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Cyber security knowledge on the rise, but is it enough?

29 Jan 16

On the whole, people appreciate how much technology has improved their lives, but the risk of personal information being exposed is frequently on their minds.

This is according to an Experian survey, which questioned consumers about topics related to cyber security and their use of the internet and mobile devices.

According to the survey, most consumers (83%) agree that technology has enhanced their daily life in areas such as connecting with the people they care about (51%) and gaining access to knowledge or education (50%).

Furthermore, 30% of those surveyed say technology helps their financial status, and slightly more (33%) say it allows them to be more engaged with the products they use.

They also would be even more connected, if possible, than they are today (80%), the survey shows.

While using technology, the majority of people understand identity theft is a risk but are not managing their privacy.

Only 36% of survey respondents review privacy policies when notified of changes by institutions they do business with, and just 28% review privacy policies of mobile apps before downloading them.

Despite this, 93% feel identity theft is a growing problem, while 91% believe that people should be more concerned about the issue.

Online activities that generate the most concern include making an online purchase (73%), using public Wi-Fi (69%), and accessing online accounts (69%).

Consumers need to be vigilant about their personal information, and need to protect themselves year-round, says Michael Bruemmer, Experian vice president consumer protection.

"There is always a risk of consumers' personal information being exposed or shared in ways they aren't aware of if they don't read the policies, but by practicing good security habits they can enjoy the benefits of technology without anxiety,” he says.

The survey found most respondents are concerned they will fall victim to identity theft in the future (71%), resulting in a generally proactive approach to protecting personal information.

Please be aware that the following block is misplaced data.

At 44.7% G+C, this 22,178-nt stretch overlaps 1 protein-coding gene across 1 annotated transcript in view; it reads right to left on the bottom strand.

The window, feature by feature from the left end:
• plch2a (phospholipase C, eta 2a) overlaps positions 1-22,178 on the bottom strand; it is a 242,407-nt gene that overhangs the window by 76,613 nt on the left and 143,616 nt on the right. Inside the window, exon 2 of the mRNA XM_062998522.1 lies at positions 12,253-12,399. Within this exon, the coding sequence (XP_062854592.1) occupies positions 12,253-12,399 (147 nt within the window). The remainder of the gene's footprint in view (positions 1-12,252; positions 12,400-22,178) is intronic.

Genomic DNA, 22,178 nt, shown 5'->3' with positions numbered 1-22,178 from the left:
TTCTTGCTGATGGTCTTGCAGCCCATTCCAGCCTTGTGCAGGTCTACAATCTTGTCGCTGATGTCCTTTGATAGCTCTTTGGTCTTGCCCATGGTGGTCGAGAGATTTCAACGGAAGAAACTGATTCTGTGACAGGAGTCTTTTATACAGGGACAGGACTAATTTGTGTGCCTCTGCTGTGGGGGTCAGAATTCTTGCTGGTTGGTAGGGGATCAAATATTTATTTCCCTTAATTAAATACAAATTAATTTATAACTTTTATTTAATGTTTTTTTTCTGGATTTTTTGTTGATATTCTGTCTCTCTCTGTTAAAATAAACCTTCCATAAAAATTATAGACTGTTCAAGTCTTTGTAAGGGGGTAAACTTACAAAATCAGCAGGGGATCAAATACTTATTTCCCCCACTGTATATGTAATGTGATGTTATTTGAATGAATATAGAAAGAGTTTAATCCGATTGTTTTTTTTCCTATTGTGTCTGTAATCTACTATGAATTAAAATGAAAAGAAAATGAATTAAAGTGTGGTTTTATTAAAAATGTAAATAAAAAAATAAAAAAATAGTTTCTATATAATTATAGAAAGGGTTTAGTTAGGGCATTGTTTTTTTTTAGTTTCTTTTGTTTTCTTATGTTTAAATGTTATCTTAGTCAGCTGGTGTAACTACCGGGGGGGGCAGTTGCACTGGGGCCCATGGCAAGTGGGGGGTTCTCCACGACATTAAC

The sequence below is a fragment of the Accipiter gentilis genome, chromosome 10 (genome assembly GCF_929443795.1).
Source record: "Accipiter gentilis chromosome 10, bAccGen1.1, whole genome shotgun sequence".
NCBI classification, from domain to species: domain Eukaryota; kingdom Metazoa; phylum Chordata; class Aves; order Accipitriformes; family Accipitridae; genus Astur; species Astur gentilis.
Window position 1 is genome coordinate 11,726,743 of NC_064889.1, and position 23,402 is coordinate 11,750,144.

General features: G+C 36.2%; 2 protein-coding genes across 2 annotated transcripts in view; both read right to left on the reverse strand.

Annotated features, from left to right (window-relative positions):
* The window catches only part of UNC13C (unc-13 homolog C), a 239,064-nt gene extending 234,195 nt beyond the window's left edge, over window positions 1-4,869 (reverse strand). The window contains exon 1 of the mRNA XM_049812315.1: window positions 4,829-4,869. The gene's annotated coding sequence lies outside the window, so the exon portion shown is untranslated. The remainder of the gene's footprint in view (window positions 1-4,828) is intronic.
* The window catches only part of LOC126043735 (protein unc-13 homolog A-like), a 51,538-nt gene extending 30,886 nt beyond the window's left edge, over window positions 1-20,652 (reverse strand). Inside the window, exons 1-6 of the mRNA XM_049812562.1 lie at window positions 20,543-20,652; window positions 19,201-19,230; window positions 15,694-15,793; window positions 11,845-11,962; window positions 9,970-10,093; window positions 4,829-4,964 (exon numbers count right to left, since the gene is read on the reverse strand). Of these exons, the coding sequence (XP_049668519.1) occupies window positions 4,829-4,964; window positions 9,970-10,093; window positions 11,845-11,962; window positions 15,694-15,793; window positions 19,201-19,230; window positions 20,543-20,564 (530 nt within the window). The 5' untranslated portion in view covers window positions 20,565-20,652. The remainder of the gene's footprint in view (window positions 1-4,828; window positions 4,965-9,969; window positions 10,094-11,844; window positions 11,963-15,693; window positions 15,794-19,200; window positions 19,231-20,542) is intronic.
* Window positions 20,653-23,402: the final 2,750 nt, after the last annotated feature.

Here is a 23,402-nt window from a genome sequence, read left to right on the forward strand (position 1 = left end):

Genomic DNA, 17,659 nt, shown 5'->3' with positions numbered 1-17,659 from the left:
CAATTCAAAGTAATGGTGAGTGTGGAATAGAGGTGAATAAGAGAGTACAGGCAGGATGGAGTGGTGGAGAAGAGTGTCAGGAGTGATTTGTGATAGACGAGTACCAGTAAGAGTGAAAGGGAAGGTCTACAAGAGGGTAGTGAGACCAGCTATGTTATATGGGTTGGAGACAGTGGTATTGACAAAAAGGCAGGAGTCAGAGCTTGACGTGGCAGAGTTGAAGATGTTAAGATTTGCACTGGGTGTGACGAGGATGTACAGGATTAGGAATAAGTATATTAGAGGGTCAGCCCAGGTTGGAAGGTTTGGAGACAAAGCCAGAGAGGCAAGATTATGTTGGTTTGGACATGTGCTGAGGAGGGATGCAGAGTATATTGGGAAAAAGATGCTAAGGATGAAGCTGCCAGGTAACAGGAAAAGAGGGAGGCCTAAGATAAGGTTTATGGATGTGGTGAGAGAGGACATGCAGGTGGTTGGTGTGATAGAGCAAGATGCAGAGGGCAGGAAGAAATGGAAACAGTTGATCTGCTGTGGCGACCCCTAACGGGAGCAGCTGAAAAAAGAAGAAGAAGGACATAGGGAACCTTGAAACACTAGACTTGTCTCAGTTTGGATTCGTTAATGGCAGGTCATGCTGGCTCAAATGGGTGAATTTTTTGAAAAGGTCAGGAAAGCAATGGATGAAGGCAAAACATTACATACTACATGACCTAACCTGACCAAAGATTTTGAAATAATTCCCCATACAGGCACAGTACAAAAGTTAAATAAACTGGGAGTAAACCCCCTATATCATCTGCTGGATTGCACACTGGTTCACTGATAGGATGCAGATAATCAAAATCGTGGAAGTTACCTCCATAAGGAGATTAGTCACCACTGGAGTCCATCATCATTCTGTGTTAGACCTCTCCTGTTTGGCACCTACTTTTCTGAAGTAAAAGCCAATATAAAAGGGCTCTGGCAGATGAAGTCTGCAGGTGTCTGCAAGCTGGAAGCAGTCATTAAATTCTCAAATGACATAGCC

In fact, almost 50% of survey respondents say they are taking more precautions compared with last year.

Nearly all (91%) take steps to secure physical information, such as shredding documents, while also securing digital information (using passwords and antivirus software).

Many consumers also make sure to check their credit report (33%) and bank account statements (76%) at least once per month.

However, there is still room for improvement.

According to Experian, more than 50% of consumers do not check to see if a website is secure; 50% do not have all of their web-enabled devices password-protected because it is a hassle to enter a password (30%) or they do not feel it is necessary (25%); 55% do not close the web browser when they are finished using an online account; and, 15% keep a written record of passwords and PINs in their purse or wallet or on a mobile device or computer.

There are some simple ways in which people can secure their identity in the digital age, Experian says.

This includes:

  • Changing passwords regularly
  • Avoid sharing personally identifying information, such as your full birth date, on social networks
  • Avoid using public Wi-Fi hot spots, which make it easy for thieves to hack into the information stored on your mobile devices
  • Password-protect your phone since it provides access to sensitive information and accounts
  • Enable remote location and wiping software on your phone, allowing you to track it and wipe all data if it's lost or stolen
  • Review credit reports regularly and watch for signs of fraud
  • Consider enrolling in identity theft protection monitoring and take action if you receive alerts that your identity could be compromised
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